You wash your hands before supper, and you irradiate your mammoths before public display. French customs requires the latter, so researchers plan to hit the world’s oldest baby mammoth with three days worth of gamma rays.
In July 2009, a hunter found the mammoth, now known as Khoma, partially frozen in Siberia. Foxes had used the animal as a giant chew toy, and it was missing bits of its head and trunk. Still, at over 50,000 years old Khoma was a prize: the oldest known mammoth infant.
Here’s hoping those foxes didn’t get sick. Tests have revealed that really old microbes live inside the frozen corpse, and researchers say the mix may include the bacterium anthracis, which can lead to anthrax and black lung disease. Researchers want to irradiate the animal to kill off these microbes before giving the furry babe an autopsy and putting it up for display.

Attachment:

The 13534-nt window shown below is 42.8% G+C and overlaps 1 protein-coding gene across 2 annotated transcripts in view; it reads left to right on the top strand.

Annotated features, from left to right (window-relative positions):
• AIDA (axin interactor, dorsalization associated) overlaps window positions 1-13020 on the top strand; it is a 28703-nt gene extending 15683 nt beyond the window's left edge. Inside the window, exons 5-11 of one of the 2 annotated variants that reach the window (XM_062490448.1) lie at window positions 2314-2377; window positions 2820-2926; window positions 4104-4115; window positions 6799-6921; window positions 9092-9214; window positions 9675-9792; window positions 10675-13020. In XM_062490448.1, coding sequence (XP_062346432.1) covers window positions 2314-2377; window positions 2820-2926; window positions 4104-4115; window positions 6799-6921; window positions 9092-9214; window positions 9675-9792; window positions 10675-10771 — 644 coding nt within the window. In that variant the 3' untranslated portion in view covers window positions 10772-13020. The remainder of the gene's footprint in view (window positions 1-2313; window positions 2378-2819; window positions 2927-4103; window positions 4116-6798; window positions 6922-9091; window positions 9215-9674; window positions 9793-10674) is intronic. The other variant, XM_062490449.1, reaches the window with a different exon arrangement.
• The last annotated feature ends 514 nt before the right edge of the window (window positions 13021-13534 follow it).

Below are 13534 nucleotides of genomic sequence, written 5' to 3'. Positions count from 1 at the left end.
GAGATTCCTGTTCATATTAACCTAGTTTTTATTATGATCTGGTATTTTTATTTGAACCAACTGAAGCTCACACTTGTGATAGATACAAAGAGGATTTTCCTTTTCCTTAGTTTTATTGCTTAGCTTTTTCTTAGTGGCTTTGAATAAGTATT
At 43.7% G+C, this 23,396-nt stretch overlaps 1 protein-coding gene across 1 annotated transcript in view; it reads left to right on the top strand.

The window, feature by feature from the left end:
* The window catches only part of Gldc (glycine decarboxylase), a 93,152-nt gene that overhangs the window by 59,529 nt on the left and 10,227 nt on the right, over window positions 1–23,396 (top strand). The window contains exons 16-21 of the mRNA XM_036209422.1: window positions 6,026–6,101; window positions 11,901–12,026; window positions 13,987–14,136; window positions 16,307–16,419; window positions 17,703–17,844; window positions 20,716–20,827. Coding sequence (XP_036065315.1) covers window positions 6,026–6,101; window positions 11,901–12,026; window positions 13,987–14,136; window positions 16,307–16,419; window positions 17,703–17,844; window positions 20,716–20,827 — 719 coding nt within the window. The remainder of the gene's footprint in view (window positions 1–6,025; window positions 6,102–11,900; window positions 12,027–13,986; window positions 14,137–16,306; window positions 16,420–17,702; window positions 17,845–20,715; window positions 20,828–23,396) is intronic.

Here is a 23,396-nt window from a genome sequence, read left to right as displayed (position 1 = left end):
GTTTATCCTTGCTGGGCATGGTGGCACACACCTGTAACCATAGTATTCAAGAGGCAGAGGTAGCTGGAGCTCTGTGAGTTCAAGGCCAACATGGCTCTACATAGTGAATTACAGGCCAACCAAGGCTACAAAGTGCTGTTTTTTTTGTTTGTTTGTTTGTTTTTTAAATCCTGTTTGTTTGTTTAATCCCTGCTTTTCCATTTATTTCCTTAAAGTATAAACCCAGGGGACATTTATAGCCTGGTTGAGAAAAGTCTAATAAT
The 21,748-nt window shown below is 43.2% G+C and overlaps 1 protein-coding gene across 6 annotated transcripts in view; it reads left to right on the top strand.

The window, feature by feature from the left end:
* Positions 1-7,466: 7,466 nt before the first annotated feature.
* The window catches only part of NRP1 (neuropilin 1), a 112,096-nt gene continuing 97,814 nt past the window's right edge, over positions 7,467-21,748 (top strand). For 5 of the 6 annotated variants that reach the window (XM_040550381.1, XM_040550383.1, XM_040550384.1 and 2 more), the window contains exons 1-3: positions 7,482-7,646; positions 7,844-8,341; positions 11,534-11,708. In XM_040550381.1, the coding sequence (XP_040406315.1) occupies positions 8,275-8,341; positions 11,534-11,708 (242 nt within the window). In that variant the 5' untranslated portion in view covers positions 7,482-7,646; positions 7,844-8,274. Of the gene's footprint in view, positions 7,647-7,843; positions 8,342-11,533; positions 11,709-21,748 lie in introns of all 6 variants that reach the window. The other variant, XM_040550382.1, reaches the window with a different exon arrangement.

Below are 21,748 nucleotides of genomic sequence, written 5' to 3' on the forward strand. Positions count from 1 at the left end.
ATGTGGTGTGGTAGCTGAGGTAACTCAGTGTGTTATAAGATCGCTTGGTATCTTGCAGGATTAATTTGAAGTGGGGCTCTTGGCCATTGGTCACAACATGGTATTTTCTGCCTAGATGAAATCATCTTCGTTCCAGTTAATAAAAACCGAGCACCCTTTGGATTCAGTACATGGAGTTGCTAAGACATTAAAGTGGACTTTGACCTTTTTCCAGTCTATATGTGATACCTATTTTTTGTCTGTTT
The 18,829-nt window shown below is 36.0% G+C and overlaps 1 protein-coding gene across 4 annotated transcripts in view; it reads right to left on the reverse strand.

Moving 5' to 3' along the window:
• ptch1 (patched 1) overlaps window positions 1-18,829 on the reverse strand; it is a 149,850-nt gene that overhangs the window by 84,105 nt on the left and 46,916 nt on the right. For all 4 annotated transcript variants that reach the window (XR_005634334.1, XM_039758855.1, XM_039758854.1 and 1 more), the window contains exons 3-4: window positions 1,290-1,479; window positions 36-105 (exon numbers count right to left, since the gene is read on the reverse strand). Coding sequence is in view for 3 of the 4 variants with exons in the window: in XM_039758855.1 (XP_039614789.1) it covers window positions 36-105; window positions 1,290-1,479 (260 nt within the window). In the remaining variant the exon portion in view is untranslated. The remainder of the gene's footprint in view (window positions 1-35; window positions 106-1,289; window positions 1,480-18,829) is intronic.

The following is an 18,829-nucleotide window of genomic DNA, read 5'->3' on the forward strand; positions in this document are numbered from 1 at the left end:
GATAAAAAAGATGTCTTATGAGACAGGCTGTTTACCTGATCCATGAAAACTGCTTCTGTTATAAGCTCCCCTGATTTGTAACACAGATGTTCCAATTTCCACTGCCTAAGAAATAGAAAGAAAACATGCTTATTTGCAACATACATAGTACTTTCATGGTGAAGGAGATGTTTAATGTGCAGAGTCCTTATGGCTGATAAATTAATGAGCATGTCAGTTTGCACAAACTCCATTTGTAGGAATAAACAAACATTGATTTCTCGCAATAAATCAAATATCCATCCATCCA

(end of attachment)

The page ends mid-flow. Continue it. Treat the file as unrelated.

Laurent Cortella, a nuclear physician, told the AFP:
“Our baby, inside its box, will undergo three to four days of a continuous bombardment of 20,000 grays of gamma rays,” he said, grays being the unit that measures absorbed dosage…. “The slightest lethargic little germ from time immemorial hasn’t the least chance of resisting when you realise that one gamma ray of four grays kills a human.”
The lab has used the same technique on other old stuff, including one celebrity corpse: the 1,800-year-old mummy of Ramses II, who had a nasty fungal infection.
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Image: flickr / PhiveKali